San Diego Among Nation’s Innovation Hotbeds

San Diego ranked among the top five hotbeds for innovation nationally over a 12 year period, according to a new study that suggests tech clustering has contributed to a growing economic and political divide in the country.

The Case for Growth Cities report from Brookings Institution’s Metropolitan Policy Program and the Information Technology & Innovation Foundation calls for a massive federal effort to transform eight to 10 “heartland” cities into tech hubs.

Development of the next generation of skilled water workforce professionals is vital to the health of the nation's infrastructure. Photo: Water Authority reliable water supply

Water Fosters Innovation Economy in San Diego County

San Diego’s regional economy depends on cutting-edge industries such as life sciences, technology, aerospace, academia – not to mention the vibrant brewing sector. Together, those industries help drive economic prosperity countywide, and they share a basic need: reliable access to water.

It may seem obvious, but newly released numbers reveal just how vital a safe and reliable water supply is to the region’s economy.

The importance of a reliable water supplyThose five water-dependent industry clusters – life sciences, technology, aerospace, academia and brewing – collectively support daily business sales of nearly $30 million, according to a new report from the San Diego Regional Economic Development Corp.

And that’s just five industries. Total regional sales supported per day by reliable access to water amount to $482 million. That’s equivalent to 2.7 Comic-Cons every day.

A reliable water supply supports confidence by business in economic growth

Every day, the Water Authority delivers an average of 426 million gallons of water to 24 member agencies that serve 1.1 million households, more than 98,000 businesses, and 251,000 acres of farmland.

“One of the things that I think is really important about having a reliable water source is that it gives people confidence in our system,” Janice Brown, board chair of the regional EDC said during a late-June event to release the study. “And giving companies confidence in our system causes people to have more trust in economic growth.”

Over the past 20 years, the Water Authority has invested $2.4 billion in five major water reliability projects in the region, including new pipelines, dams and treatment plants, according to the EDC report, “The Importance of Water Reliability to San Diego’s Economy.” The total economic impact of these projects has been $4.8 billion over the past two decades.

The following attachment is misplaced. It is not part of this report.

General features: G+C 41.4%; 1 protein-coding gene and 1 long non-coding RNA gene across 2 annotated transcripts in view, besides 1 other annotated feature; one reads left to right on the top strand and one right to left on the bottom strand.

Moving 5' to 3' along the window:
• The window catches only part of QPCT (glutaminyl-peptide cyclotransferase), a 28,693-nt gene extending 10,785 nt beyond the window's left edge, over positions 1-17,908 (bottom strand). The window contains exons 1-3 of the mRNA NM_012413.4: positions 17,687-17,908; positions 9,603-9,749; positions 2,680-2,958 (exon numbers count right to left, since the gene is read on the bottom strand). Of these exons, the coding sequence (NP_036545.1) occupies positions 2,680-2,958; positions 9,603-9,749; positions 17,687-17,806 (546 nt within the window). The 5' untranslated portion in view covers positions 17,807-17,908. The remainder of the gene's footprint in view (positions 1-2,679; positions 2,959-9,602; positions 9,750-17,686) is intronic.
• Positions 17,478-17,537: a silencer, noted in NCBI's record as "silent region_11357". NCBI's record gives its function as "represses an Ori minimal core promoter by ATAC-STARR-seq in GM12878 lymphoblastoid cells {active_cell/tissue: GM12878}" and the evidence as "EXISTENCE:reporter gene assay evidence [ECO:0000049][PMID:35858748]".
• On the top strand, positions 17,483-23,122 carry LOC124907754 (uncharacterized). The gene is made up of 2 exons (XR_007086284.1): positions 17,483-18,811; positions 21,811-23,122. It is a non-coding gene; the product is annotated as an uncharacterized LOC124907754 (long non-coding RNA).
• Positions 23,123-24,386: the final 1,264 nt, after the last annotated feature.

Water reliability projects generate jobs in diverse fields

Water reliability generates jobs in a wide range of disciplines. Graphic: San Diego EDC

Water reliability generates jobs in a wide range of disciplines. Graphic: San Diego EDC

Regional water reliability projects, meanwhile, supported 1,475 jobs annually over the past 20 years. Just over half of these jobs have been in construction, but they also include jobs in architecture and engineering, retail, the restaurant industry, wholesale trade, real estate and other sectors.

Overall, more than 2,800 people work in the water and wastewater sector at the Water Authority and its 24 member agencies. Occupations include water resource engineers, water treatment operators, environmental scientists, hydrologists, and health and safety engineers.

Nationwide, nearly two million people work in 212 occupations to ensure that safe and reliable water supplies to their communities, according to a new study by the Brookings Metropolitan Policy Program in Washington, D.C.

Skilled water workforce development critical to the nation’s future

The Brookings report points to a need to diversify the national pool of water workers, more than half of whom have a high school diploma or less but benefit from high levels of on-the-job training that helps them develop transferable skills.

“Renewing the country’s infrastructure requires a sizable workforce, and improving water infrastructure offer enormous environmental and economic returns for residents in every community,” said Joseph Kane, a senior research associate and associate fellow at the Brookings Metropolitan Policy Program and lead author of the report.

Continued development of the nation’s water workforce will be critical as the nation renews aging infrastructure and tackles the challenge of income inequality, the Brookings report found.

In San Diego, regional water and education officials have long recognized that maintaining and enhancing the region’s robust water system will continue to require a talented, well-trained workforce.

Across the region, 58 programs create an educational pipeline for the water industry, according to the EDC report. They include programs at Cuyamaca and Palomar colleges and California State University San Marcos. The Water Authority and several member agencies also help prepare future workers through a regional program that has provided more than 150 paid internships since 2006 – many of which have led to full-time positions. More information about that internship program is at